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Noonan’s Notes Blog is written by a team of Hodgson Russ tax attorneys led by the blog’s namesake, Tim Noonan. Noonan’s Notes Blog regularly provides analysis of and commentary on developments in the world of New York and multistate tax law. Noonan's Notes Blog is a winner of CreditDonkey's Best Tax Blogs Award 2017.


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Day Count Relief from the IRS: Is New York Listening?

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The COVID-19 crisis continues to throw off a variety of tax questions and issues that 60 days ago likely would have been unimaginable. In an article we published this month in Tax Notes State, we talked about different types of New York residency and income allocation issues that could arise as a result of shutdown or travel-related restrictions put in place by state governments. A couple of those issues involved some of the strict day counting requirements that arise under New York’s residency rules. For example, the statutory residency test limit certain taxpayers to spending 183 days in New York. Also, the 548-day rule, which is a special safe harbor available to protect certain taxpayers from New York residency taxation, requires that a taxpayer spend 450 days in a foreign country over the course of a 548-day period and also limits the taxpayer’s presence in New York to 90 days. In both cases, we know of taxpayers who will fail these tests in 2020 because of travel-related restrictions.

In our article, we wondered aloud whether states like New York could loosen such day count limitations or requirements for taxpayers impacted by shutdown or travel restrictions. This of course has to be balanced with an understanding that state budgets in particular – like pretty much every other American’s budget this year – is thrown into chaos because of economic slowdowns.

Interestingly, the Treasury Department seemed to jump in front of some of these issues recently, at least with respect to different types of federal tests that have similar day count requirements. Specifically, the IRS issued guidance providing relief to individuals and businesses affected by travel disruptions in new published guidance:

  • First they issued an FAQ, providing that certain business activities conducted by a nonresident alien or foreign corporations will not be counted for up to 60 days in determining whether the taxpayer was engaged in a trade or business or had a permanent establishment;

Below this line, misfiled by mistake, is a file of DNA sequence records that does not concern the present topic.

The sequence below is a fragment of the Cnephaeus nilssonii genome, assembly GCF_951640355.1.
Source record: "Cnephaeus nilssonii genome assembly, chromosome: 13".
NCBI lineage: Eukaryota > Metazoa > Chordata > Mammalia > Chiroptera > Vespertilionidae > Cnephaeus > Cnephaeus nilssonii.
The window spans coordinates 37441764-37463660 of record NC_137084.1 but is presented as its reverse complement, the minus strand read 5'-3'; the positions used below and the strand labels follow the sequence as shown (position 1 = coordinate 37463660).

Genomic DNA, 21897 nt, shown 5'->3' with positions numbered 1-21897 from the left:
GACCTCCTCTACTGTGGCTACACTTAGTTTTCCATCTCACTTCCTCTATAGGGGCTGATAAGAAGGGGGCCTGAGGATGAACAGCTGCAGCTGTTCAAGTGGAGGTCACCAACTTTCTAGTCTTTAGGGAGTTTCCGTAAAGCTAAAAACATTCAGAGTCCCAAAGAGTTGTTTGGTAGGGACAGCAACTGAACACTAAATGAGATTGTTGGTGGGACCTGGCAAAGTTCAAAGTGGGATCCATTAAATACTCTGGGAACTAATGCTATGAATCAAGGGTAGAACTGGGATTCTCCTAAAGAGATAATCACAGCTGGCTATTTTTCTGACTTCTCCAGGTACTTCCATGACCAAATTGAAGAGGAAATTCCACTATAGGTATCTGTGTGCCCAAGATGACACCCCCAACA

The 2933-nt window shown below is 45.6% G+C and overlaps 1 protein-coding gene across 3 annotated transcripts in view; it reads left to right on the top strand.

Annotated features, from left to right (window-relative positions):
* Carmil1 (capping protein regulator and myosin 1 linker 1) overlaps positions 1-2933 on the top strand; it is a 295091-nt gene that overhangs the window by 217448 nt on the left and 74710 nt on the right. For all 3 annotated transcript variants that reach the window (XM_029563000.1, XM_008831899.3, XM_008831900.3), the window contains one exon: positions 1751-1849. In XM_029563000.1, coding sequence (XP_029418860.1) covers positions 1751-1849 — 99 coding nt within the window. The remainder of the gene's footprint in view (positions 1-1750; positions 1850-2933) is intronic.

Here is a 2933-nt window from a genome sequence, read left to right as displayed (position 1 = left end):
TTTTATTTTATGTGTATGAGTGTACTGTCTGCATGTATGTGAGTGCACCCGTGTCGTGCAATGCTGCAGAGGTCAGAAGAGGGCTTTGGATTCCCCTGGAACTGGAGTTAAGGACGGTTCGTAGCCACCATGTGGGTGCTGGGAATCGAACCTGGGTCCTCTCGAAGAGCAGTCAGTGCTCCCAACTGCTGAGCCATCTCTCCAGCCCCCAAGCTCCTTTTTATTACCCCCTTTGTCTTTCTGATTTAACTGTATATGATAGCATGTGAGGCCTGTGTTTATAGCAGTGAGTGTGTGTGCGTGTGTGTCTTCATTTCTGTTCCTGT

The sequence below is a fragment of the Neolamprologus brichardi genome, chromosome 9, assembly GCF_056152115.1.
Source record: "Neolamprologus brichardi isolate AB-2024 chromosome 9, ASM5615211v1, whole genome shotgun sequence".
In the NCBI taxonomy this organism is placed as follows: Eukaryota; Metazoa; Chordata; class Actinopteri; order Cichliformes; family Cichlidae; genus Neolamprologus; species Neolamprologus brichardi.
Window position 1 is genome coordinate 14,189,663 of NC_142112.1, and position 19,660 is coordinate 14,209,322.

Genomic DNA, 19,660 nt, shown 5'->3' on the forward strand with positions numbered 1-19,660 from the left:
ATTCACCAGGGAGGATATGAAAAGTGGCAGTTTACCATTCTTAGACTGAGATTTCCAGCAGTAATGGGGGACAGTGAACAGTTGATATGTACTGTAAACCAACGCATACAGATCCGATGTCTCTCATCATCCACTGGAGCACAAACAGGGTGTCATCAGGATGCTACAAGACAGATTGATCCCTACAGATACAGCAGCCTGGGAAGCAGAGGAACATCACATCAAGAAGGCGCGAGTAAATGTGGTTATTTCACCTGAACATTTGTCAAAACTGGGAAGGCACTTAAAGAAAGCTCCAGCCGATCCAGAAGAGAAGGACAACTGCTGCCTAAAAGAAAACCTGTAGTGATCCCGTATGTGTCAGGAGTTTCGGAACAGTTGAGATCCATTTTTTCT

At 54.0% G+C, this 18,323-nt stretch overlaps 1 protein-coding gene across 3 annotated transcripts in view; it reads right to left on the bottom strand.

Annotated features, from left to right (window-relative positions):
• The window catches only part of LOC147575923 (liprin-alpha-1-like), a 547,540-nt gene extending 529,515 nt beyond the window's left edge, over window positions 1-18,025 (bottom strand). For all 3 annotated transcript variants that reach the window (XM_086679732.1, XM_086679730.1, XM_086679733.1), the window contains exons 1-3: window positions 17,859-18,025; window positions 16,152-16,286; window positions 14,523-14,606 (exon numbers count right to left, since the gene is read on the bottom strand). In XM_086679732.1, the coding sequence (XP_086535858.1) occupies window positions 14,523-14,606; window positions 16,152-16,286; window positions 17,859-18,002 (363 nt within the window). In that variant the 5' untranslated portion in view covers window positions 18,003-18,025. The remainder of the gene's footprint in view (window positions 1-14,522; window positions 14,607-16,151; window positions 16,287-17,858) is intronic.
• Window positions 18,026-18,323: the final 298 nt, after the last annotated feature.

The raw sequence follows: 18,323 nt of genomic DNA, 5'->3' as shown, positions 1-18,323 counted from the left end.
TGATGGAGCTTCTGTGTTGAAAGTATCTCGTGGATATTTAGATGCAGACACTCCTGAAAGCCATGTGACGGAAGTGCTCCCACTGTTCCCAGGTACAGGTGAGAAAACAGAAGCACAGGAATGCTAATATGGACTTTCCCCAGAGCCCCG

• Also, a new Revenue Procedure provides that exclusions from gross income under IRC § 911 for individuals outside the country for at least 330 full days will not be impacted as a result of days spent away from a foreign country due to the travel restrictions, through July 15, 2020.
  • Another Revenue Procedure provides that for purposes of counting U.S. residency and determining whether an individual applies for tax treaty benefits, a period of up to 60 consecutive calendar days of U.S. presence that relate to travel restrictions will not be counted.

Of interest, this Revenue Proc also contains an excellent justification for the relaxation of day-count restrictions, given the powerful impact it has had on a taxpayer’s ability to travel freely:

“The COVID-19 Emergency, as defined in section 3.01 of this revenue procedure, may have affected the travel plans of foreign travelers who intended to leave the United States. Regardless of whether they were infected with the COVID-19 virus, individuals may have become severely restricted in their movements, including by order of government authorities. Individuals who do not have the COVID-19 virus and attempt to leave the United States may also face canceled flights and disruptions in other forms of transportation, shelter-in-place orders, quarantines, and border closures. Additionally, even those who can travel may feel unsafe doing so during the COVID-19 Emergency due to recommendations to implement social distancing and limit exposure to public spaces.”

Because of these unprecedented developments, the IRS has rightfully and reasonably taken steps to protect taxpayers who would otherwise be negatively impacted through no fault of their own. These are exactly the kind of day-count relief provisions that our article outlines as possible in New York and other states. Indeed, like the gross income exclusion relief in IRC § 911, the 548-day rule requires a taxpayer to spend a certain amount of days outside the country during a specified period in order to qualify for relief from New York’s residency tests. So it will be interesting to see if states like New York follow the federal government’s lead.

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